I love your slideshow and tomorrow I will watch it again with the music, husband and big dogs on bed are trying to sleep. I am a brand new weaver and not sure how I found my way to your site a couple of weeks ago, but I am really glad that I did. Intimidating though it is to see what someone like you can do with so much experience and equipment, etc.

    I love your serenity towels. I wove my first towels a couple of weeks ago, and I am now working on getting a warp wound and onto my loom for a scarf. I had a few local weavers (unfortunately not just one!) come and each help me get my first warp on my loom for my first project. What this means to me is that I have seen lots of different ways to do this, but am now a bit terrified to do it all alone this time around.

    But one way or another, the warp will get onto my loom and then from there the weaving is just so rhythmical and meditative and seems to take no time or effort at all.

    Well, hope I can learn too even though I am a bare beginner.

    Warmly,
    Martha

    • Karen says:

      Hi Martha, Of course you can learn! Every one of us started as a bare beginner.

      I know what you mean about seeing several ways of warping the loom. It can be confusing. I have some great resources I like to recommend that give step-by-step pictures and explanations for warping the loom back to front. The books are listed at the end of this post: Quiet Friday: Warping Back to Front with Confidence.

      Every baby step forward is exciting!

      Welcome to the world of weaving,
      Karen

      • Anonymous says:

        Hi Karen,

        I had been to your post once before on Warping Back to Front with Confidence, and so now having looked at that post again and taken an even more careful look at the 3 books you recommend, I have an important question. My first loom in from Harrisville Designs, neither a countermarch nor a counterbalance loom, not a Swedish loom nor do I have a trapeze. I have been cautioned repeatedly agagainst taking in too much weaving info all at once–in your opinion, would these 3 books still be appropriate for me? When I look at your lovely photos, I feel a bit lost, your loom looks so very different from mine. Thank you in advance, Martha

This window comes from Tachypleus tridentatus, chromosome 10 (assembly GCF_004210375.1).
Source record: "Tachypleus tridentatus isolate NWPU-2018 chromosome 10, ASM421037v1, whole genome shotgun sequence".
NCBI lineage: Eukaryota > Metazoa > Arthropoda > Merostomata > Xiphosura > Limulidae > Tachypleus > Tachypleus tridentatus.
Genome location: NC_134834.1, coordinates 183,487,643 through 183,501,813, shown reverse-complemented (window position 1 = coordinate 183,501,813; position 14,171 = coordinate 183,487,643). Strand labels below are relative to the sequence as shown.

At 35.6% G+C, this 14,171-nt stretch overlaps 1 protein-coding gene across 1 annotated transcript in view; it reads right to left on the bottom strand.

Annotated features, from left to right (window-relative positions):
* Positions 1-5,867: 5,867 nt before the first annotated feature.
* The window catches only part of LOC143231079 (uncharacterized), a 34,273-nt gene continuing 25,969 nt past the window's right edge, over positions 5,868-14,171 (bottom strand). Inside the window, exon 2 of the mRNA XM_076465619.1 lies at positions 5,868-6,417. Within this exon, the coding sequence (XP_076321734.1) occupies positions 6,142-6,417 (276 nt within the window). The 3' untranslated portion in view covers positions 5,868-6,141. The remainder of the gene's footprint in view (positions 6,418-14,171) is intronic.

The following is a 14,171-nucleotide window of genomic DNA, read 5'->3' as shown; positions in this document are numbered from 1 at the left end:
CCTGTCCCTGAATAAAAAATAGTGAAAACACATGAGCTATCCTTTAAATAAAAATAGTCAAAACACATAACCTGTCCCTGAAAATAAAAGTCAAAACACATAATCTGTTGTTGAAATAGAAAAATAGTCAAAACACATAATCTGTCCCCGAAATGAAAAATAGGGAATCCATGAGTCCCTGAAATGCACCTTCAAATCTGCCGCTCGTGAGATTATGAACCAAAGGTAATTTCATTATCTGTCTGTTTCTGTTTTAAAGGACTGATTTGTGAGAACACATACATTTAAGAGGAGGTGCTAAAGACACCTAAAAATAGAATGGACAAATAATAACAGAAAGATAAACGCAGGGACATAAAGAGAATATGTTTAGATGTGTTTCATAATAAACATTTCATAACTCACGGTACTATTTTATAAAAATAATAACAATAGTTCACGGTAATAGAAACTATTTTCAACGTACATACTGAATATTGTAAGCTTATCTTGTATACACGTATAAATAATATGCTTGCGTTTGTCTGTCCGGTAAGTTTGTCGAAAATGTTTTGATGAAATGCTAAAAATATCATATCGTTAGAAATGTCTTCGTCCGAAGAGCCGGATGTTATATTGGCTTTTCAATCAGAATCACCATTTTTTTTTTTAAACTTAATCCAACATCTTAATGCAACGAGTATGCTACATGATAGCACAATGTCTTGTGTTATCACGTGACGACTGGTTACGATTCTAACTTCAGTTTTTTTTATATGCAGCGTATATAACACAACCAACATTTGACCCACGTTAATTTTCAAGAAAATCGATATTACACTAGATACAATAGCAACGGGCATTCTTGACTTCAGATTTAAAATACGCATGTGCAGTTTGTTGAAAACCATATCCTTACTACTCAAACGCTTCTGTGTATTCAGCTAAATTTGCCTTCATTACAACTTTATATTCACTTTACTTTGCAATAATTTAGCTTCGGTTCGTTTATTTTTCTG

• Karen says:

          Martha, I believe your Harrisville Designs is a jack loom. I don’t have any experience with jack looms, but I know you can use the same principles of back-to-front warping. I’m not going to be able to give you specific advice regarding your loom. Before I had a trapeze, I laid the warp out on the floor in front of the loom and put weights (bricks covered with cloth) on it. Many people use a helper to pull the warp as it is wound on. So you don’t have to have a trapeze for warping with this method.

          The book that might be most helpful for what you need right now is Joanne Hall’s book, “Learning to Warp Your Loom.” I’m pretty sure you would be able to make sense of her clear instructions, and adapt them to your type of loom.

          Karen

  • tw says:

    Karen,
    I hope you get as much enjoyment out of making these videos and slideshows as we get from watching them. They always provide creative inspiration and food for thought. Thank you, thank you, thank you!

    Theo

  • tsw says:

    I just realized where you live and am keeping you and fellow & sister Texans in my thoughts. I hope you and yours are safe.

    Theo

    • Karen says:

      Theo, Thank you very much for thinking of us! We are safe, but many friends are struggling right now. I’ll have a short update on my blog post tomorrow morning.

      Karen